Cutting down the German efficiency of refugee deportation. “Wanderkirchenasyl” in Cologne in 1998-20

The illegal "Wanderkirchenasyl" (an asylum granted by churches) has become the last chance for many refugees in Germany, to whom asylum is denied. It is the only means against the efficient system of deportation, which has been developed in Germany. The support provided by local churches in Cologne from 1998 to 2000 is an impressive example of a very specific civil rights movement.

 The attention paid to the area of human rights in post-war Germany has risen immensely. Germany signed the ?European convention on Human Rights? as early as in 1951. Today the country claims, that ?respect for and development of human rights are one of the priorities of the German Government’s policies? (German office for Foreign Affairs). Germans are proud of being as liberal as accurate, orderly, and efficient in economy. Efficiency, however, obviously should not be the utmost priority in the field of human rights. A good illustration is the case of the asylum-seekers treatment.

The German system of refugee deportation

 The once so liberal German asylum law has become more complicated, rigid and short-sighted in the past years. In case their applications are denied, asylum seekers are considered to be ?illegal? inhabitants and can then be deported faster than ever before.
 Each year Germany deports more than 35.000 people back to the countries they fled from due to blatant reasons: hunger and war, persecution and murder. According to the Deportation Class Campaign international airlines such as ?Lufthansa? or the Romanian ?Tarom? make a lot of money carrying out weekly forceful and violent mass deportations from the Düsseldorf airport. The system of deportation ?made in Germany? is efficient, deathly efficient, as the fates of many deported asylum-seekers have shown.

The antidote of the deportation system

 Nevertheless, even in Germany there seems to be an antidote to the deportation system. With the laws becoming ever stricter, the ?illegal? church asylum has become the last chance for asylum seekers whose applications were rejected as well as a test for democracy itself. The ?Wanderkirchenasyl? (WKA = ?wandering? church asylum) from 1998 to 2000 is one of the most successful examples of this very specific civil rights movement: Refugees could stay in local churches in Cologne for a fixed period. The refugee ?wanders? thus from church to church.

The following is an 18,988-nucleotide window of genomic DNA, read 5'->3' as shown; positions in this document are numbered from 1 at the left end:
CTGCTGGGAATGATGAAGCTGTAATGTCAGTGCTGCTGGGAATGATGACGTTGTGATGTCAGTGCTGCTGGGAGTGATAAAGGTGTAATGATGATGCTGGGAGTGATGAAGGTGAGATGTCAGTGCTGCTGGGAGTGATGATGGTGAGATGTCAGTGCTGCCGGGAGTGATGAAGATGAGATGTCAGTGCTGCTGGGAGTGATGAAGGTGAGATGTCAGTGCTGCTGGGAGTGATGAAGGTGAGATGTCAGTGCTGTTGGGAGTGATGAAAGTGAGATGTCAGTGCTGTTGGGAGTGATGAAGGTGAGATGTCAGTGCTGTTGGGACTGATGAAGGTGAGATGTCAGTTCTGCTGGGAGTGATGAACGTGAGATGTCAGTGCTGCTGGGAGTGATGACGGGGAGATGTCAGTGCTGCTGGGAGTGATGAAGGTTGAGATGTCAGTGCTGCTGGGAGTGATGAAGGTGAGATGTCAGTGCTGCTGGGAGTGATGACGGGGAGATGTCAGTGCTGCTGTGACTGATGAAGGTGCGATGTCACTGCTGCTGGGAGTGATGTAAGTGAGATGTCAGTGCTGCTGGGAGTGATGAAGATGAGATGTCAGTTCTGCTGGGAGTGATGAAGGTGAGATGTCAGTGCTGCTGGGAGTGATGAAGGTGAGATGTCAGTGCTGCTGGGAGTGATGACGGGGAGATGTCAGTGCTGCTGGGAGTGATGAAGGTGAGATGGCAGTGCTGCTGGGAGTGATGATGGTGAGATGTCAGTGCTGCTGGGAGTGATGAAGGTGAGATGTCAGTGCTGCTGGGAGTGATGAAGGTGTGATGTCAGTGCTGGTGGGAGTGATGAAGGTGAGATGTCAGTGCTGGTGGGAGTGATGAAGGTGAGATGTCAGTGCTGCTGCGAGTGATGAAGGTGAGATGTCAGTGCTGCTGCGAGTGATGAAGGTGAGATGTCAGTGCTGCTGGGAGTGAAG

Germany as an refuge for Kurds

 Since 1984 armed conflicts between Turkish security forces and the PKK have been going on in the southeast of Turkey, the part of the country inhabited mainly by the Kurds. Amnesty International claims that both sides were responsible for the human rights abuses during the conflict. A fight, in which an estimated 4.500 civilians were killed, around 3.000 settlements evacuated or burned down and up to three million people internally displaced. About ten million Kurds, who do not have a minority status, have gotten trapped between the fronts and have been forced to flee from Turkey. Some of them got asylum in European countries, also in Germany. But most of the Kurds have been deported back to Turkey or pushed into illegality. If their applications are rejected, church asylum becomes the last hope for many of them.

 The Antoniter Church in Cologne is the most popular church granting church asylums. Named after Antonius, the eremit, healer and fighter of the ill, the church was a good address for refugees. It granted the longest church asylum in the West-German history (1992-1996). It is the place where Kurdish refugees found their haven for some time to be later hosted by other churches, which allowed them to apply for a fair asylum-procedure in Germany and have their applications checked again. It is the place where the Wanderkirchenasyl was started.

The origin of Wanderkirchenasyl (WKA) in the Antoniter Church in 1998

 The WKA originated in 1998 on January 21, when the Antoniter Church granted asylum to three Kurdish families after their applications for political asylum had been legally rejected and their ?Duldungen? (status of toleration) were no longer valid. The parish of the Antoniter Church decided to give them protection till there would be evidence of positive changes of the human rights situation in Turkey.

 Thanks to these activities local people learned about the situation of the Kurdish refugees in Cologne, and the ?illegal aliens? got new hope. Hasan Calhan, the spokesman of the sheltered group, expressed their desperation but also their hope: